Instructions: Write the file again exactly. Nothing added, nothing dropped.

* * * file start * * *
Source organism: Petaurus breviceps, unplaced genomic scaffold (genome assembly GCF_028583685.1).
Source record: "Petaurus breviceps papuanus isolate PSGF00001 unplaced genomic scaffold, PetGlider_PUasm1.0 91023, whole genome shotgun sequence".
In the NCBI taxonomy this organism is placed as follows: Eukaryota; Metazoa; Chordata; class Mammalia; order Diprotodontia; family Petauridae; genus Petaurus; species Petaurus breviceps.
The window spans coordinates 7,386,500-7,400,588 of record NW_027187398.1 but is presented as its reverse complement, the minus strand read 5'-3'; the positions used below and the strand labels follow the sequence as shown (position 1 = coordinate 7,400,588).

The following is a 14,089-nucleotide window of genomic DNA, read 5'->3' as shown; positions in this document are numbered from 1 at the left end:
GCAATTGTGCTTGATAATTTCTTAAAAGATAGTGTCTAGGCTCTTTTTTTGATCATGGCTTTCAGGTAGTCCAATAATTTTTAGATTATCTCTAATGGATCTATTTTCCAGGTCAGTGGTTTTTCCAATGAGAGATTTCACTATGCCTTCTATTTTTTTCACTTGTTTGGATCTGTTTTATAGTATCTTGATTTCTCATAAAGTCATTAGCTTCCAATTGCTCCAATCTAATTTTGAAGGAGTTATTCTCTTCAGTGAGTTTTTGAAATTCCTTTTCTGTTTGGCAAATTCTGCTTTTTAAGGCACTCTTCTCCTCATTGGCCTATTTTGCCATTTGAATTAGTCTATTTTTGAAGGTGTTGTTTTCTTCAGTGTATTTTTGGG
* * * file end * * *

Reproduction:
Source organism: Petaurus breviceps, unplaced genomic scaffold (genome assembly GCF_028583685.1).
Source record: "Petaurus breviceps papuanus isolate PSGF00001 unplaced genomic scaffold, PetGlider_PUasm1.0 91023, whole genome shotgun sequence".
In the NCBI taxonomy this organism is placed as follows: Eukaryota; Metazoa; Chordata; class Mammalia; order Diprotodontia; family Petauridae; genus Petaurus; species Petaurus breviceps.
The window spans coordinates 7,386,500-7,400,588 of record NW_027187398.1 but is presented as its reverse complement, the minus strand read 5'-3'; the positions used below and the strand labels follow the sequence as shown (position 1 = coordinate 7,400,588).

The following is a 14,089-nucleotide window of genomic DNA, read 5'->3' as shown; positions in this document are numbered from 1 at the left end:
GCAATTGTGCTTGATAATTTCTTAAAAGATAGTGTCTAGGCTCTTTTTTTGATCATGGCTTTCAGGTAGTCCAATAATTTTTAGATTATCTCTAATGGATCTATTTTCCAGGTCAGTGGTTTTTCCAATGAGAGATTTCACTATGCCTTCTATTTTTTTCACTTGTTTGGATCTGTTTTATAGTATCTTGATTTCTCATAAAGTCATTAGCTTCCAATTGCTCCAATCTAATTTTGAAGGAGTTATTCTCTTCAGTGAGTTTTTGAAATTCCTTTTCTGTTTGGCAAATTCTGCTTTTTAAGGCACTCTTCTCCTCATTGGCCTATTTTGCCATTTGAATTAGTCTATTTTTGAAGGTGTTGTTTTCTTCAGTGTATTTTTGGG